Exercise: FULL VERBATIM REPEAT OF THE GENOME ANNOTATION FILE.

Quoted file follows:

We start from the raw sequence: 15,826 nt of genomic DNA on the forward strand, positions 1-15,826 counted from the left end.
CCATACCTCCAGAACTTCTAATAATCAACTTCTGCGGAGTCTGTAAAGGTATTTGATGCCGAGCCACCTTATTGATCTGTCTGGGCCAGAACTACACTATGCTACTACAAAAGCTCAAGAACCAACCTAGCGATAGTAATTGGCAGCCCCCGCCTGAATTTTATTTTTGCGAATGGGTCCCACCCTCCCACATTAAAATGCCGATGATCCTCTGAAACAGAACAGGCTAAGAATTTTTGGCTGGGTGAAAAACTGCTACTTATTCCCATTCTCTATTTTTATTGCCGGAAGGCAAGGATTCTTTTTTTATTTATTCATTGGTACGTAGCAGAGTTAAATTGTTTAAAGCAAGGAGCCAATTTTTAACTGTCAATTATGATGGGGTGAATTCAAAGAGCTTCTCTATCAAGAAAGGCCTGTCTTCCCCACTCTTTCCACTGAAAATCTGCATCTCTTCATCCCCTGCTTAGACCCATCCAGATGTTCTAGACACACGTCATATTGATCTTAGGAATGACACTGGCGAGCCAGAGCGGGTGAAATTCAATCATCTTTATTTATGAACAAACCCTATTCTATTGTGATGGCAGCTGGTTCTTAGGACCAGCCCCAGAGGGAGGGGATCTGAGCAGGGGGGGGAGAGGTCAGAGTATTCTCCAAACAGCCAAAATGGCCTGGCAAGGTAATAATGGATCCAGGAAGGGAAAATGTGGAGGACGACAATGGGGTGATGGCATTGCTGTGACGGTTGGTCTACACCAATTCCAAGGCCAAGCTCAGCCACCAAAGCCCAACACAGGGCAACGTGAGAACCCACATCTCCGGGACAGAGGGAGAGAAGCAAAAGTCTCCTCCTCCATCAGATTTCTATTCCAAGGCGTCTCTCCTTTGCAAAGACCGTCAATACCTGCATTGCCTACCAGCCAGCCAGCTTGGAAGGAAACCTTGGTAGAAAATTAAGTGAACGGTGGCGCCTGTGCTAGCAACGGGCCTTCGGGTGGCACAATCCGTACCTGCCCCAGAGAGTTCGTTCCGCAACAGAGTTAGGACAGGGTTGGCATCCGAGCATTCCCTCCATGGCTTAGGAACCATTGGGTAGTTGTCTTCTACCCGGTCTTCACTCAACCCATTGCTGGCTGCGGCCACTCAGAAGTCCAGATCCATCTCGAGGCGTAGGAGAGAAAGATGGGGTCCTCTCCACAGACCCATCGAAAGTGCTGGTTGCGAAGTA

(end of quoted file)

We start from the raw sequence: 15,826 nt of genomic DNA on the forward strand, positions 1-15,826 counted from the left end.
CCATACCTCCAGAACTTCTAATAATCAACTTCTGCGGAGTCTGTAAAGGTATTTGATGCCGAGCCACCTTATTGATCTGTCTGGGCCAGAACTACACTATGCTACTACAAAAGCTCAAGAACCAACCTAGCGATAGTAATTGGCAGCCCCCGCCTGAATTTTATTTTTGCGAATGGGTCCCACCCTCCCACATTAAAATGCCGATGATCCTCTGAAACAGAACAGGCTAAGAATTTTTGGCTGGGTGAAAAACTGCTACTTATTCCCATTCTCTATTTTTATTGCCGGAAGGCAAGGATTCTTTTTTTATTTATTCATTGGTACGTAGCAGAGTTAAATTGTTTAAAGCAAGGAGCCAATTTTTAACTGTCAATTATGATGGGGTGAATTCAAAGAGCTTCTCTATCAAGAAAGGCCTGTCTTCCCCACTCTTTCCACTGAAAATCTGCATCTCTTCATCCCCTGCTTAGACCCATCCAGATGTTCTAGACACACGTCATATTGATCTTAGGAATGACACTGGCGAGCCAGAGCGGGTGAAATTCAATCATCTTTATTTATGAACAAACCCTATTCTATTGTGATGGCAGCTGGTTCTTAGGACCAGCCCCAGAGGGAGGGGATCTGAGCAGGGGGGGGAGAGGTCAGAGTATTCTCCAAACAGCCAAAATGGCCTGGCAAGGTAATAATGGATCCAGGAAGGGAAAATGTGGAGGACGACAATGGGGTGATGGCATTGCTGTGACGGTTGGTCTACACCAATTCCAAGGCCAAGCTCAGCCACCAAAGCCCAACACAGGGCAACGTGAGAACCCACATCTCCGGGACAGAGGGAGAGAAGCAAAAGTCTCCTCCTCCATCAGATTTCTATTCCAAGGCGTCTCTCCTTTGCAAAGACCGTCAATACCTGCATTGCCTACCAGCCAGCCAGCTTGGAAGGAAACCTTGGTAGAAAATTAAGTGAACGGTGGCGCCTGTGCTAGCAACGGGCCTTCGGGTGGCACAATCCGTACCTGCCCCAGAGAGTTCGTTCCGCAACAGAGTTAGGACAGGGTTGGCATCCGAGCATTCCCTCCATGGCTTAGGAACCATTGGGTAGTTGTCTTCTACCCGGTCTTCACTCAACCCATTGCTGGCTGCGGCCACTCAGAAGTCCAGATCCATCTCGAGGCGTAGGAGAGAAAGATGGGGTCCTCTCCACAGACCCATCGAAAGTGCTGGTTGCGAAGTA